ignored the steamroller by producing the accident form and starting to
fill it in. After taking a picture of his car (with license plate
nicely in the shot) and a picture of the damage to my car.
As a fitting counterpoint to this crap, the speaker announced that the track would be closed for the rest of the day, which is probably why, after completing the paperwork, I had the weird experience of looking around and not see any ringers around (except Joerg, of course). I then followed Joerg's Elise to the Fuchsröhre. A bunch of tables were reserved for the ringers dinner, and within a few minutes everybody started showing up. Chatting about this, that and everything else with Euan, ThoRSten, Niek, Joerg, Ben and some others resulted in a happy end to the day after all.
Some of the highlights: Niek's brakes didn't fade, which he solved by warping them. Sabine kissed Euan. Ben had heard a good story about a guy with a McLaren F1 who complained of fuel starvation on his daily commute. Turns out the guy had had fuel starvation problems twice every day ... while doing 231 mph. Must be one hell of a commute... Sabine pulled out some extra-quality schnapps at the end of the evening. Walter was otherwise engaged. To counterbalance Anders' statement (OK, there was a smiley behind it) that "women can't drive" there was a sign (in German) on the ladies' stating "Women drive better", to which somebody had added "busses and trains" :-)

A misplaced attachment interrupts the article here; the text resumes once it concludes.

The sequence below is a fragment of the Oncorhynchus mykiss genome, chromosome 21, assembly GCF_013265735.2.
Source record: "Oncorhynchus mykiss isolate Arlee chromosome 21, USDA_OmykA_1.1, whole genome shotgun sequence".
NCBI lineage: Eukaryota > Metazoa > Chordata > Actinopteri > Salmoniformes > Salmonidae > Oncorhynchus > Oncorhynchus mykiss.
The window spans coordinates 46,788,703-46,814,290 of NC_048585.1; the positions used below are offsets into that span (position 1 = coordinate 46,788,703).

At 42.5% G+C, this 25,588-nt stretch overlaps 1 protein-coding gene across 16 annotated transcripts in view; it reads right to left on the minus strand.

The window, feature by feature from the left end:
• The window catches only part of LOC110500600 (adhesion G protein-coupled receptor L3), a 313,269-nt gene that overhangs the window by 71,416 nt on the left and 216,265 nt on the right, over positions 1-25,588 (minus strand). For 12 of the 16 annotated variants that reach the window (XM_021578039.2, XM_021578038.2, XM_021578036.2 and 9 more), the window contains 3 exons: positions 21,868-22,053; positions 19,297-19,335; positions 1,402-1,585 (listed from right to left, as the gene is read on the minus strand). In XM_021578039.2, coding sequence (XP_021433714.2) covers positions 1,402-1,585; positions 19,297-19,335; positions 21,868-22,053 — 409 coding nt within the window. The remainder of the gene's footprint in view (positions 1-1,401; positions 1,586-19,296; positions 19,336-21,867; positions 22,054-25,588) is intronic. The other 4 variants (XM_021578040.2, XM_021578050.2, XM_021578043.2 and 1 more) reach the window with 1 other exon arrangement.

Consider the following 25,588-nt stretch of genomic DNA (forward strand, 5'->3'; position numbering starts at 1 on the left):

I started the drive home a little before midnight, leaving Niek with the prospects of sharing (at least) a taxi with Emma, and getting to drive Euan's 328i and the GT3 of Anders on sunday. On the A57 I verified that, despite a damaged rear bumper, the 964 still did 260+ km/h, and that 260+ is quicker than the BMW who came out of a 130 zone one car ahead of me could manage :-)